There are a couple of changes to the acquisition of burn permits to pass along.  Effective February 1, 2016, there is a fee for Recreational Burn Permits of $15 per calendar year.  For the first time, permits may be obtained online using a major credit card.  Visit the Springwater Township website to get yours.  Under the Municipal Services menu, click on Fire & Emergency services.  On the left hand side you’ll find a link to the Burn Permits page.  You’ll need to have your property roll number (found on your tax bill) at hand and be sure to click the check boxes beside each of the conditions for recreational fires.  Permits can also be obtained at 2303 Ronald Rd, Minesing (Station 3) or 2231 Nursery Rd, Minesing (Township Administration Building) between the hours of 8:30am and 4:30pm, Monday to Friday (excluding holidays) or at any of the three library branches (Midhurst, Elmvale and Minesing) during regular business hours.  Rural open air burn permits also incur the $15 fee but are not available online and must be purchased at either Station 3 or the Township Administration Building.

There was a bit of confusion in our neighbourhood regarding the County’s Easter weekend waste collection when pick-up was cancelled on Good Friday due to the storm.  This temporarily created the impression for some that there was actually a scheduled one day delay due to the holiday.  By ‘some’, I mean me.  Usually the County’s waste management calendar hangs in the garage but we didn’t receive one this year.  Currently, I’m not sure whether we were simply missed or if the County has discontinued distribution of the traditional paper copy.  However, the situation did lead to all kinds of new discoveries when I checked the County website.  From the home page, I found my way to Waste Management Services through the Services tab at the top.  There, I clicked on ‘When is my collection day?’ in the sidebar menu.  On that page there are a host of options.  Viewers can download and print a copy of the calendar, which was my original intent until I saw that I could sign up for weekly reminders and notifications about changes to collection via email, phone or Twitter.  There’s also an option to add the collection schedule to your personal calendar if you use iCal, Google Calendar or Microsoft Outlook.  Technology often drives me crazy, but this is one of its better uses.  For those without access to either a hard or digital copy, please note that yard waste collection will begin April 25, and continues every two weeks until the week beginning June 6.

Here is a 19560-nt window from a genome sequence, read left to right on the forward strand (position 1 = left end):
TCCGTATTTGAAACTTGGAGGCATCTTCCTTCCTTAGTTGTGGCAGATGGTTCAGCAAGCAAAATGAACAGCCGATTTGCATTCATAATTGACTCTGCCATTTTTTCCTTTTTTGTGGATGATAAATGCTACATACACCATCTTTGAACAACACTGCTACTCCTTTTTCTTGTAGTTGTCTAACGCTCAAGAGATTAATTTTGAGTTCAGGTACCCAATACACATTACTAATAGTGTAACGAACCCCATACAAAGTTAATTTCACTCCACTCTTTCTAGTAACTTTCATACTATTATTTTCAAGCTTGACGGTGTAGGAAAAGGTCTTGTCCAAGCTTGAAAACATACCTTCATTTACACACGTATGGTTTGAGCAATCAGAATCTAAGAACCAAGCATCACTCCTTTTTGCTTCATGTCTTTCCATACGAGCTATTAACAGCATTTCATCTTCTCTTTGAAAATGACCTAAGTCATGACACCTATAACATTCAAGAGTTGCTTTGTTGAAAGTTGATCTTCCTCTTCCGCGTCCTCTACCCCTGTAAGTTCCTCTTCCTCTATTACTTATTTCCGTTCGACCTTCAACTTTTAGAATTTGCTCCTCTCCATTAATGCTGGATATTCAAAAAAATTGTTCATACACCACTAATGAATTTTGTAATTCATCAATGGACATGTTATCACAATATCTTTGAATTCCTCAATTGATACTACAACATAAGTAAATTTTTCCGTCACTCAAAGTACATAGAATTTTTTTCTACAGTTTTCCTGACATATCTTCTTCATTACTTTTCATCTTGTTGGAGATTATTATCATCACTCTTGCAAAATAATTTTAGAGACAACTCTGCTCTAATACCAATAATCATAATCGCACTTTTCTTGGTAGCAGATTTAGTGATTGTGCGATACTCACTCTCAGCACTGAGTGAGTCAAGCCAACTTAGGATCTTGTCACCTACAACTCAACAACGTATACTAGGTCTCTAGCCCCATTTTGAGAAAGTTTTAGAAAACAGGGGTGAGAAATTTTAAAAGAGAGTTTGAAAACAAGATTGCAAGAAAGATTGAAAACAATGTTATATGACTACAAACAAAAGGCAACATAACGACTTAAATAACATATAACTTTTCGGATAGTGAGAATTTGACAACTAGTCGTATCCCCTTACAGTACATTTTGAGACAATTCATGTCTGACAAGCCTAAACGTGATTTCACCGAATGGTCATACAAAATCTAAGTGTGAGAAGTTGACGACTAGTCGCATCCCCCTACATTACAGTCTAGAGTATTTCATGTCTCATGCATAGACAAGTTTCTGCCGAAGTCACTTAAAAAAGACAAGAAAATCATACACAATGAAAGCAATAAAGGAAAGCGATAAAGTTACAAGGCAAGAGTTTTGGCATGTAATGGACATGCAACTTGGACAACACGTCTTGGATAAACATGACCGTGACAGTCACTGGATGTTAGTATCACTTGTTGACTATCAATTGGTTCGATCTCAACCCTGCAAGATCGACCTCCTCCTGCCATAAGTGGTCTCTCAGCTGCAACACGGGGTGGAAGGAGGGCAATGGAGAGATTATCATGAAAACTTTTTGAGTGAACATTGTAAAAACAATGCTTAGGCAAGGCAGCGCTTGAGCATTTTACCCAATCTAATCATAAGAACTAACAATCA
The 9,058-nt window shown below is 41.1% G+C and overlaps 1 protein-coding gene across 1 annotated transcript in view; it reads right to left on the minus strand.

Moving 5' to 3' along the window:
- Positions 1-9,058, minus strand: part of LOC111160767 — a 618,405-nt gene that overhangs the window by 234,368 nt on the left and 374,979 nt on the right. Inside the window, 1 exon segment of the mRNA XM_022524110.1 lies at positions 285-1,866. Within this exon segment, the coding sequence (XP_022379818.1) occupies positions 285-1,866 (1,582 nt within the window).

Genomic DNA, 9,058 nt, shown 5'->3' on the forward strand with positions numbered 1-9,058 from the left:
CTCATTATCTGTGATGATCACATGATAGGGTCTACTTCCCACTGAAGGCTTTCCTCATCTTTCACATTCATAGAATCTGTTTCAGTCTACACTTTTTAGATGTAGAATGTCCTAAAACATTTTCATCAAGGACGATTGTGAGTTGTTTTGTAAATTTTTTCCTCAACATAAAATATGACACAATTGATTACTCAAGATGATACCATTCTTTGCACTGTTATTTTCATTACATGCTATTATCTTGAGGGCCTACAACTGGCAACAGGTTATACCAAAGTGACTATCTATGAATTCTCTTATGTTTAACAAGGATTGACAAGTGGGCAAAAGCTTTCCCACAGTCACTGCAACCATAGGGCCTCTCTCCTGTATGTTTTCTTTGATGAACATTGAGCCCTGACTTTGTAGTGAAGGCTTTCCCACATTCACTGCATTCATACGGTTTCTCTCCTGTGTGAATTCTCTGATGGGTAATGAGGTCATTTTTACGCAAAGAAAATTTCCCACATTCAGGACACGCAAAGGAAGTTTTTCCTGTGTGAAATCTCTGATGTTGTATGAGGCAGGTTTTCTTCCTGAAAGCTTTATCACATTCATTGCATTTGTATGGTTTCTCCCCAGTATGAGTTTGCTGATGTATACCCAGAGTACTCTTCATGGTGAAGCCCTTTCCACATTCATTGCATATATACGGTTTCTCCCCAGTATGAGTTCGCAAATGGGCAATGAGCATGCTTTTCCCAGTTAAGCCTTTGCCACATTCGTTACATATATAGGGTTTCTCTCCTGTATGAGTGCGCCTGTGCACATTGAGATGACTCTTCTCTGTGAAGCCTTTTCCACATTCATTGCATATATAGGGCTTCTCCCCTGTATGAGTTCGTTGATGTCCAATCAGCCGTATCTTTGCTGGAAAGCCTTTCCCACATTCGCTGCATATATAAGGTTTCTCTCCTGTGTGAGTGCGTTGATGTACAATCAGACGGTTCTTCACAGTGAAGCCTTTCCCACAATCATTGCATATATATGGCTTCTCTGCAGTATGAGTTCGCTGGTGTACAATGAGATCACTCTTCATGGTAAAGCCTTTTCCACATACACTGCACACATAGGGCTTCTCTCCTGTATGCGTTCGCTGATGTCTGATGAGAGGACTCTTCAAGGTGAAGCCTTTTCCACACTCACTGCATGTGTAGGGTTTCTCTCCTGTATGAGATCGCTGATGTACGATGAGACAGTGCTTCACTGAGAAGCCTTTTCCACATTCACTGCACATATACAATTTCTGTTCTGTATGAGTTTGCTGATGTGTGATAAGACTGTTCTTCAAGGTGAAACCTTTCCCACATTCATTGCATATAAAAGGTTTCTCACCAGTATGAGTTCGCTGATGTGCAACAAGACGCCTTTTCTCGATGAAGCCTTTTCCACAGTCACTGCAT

If the weatherman has his facts straight, we’re in for a week or so of lower than average temperatures but after that we should be seeing real spring in all its glory.  It’s a time of plans and projects, so use the coming days to organize so you’re ready to get outdoors and enjoy when it arrives.

Monday, March 28, 2016

Missed Waste Collection

Waste Collection did not occur on Good Friday due to icy road conditions. There will be a double bag day for the next collection day to accommodate one extra bag. Thanks to Marilyn Husak for passing this info along.

Monday, March 21, 2016

Spring Fever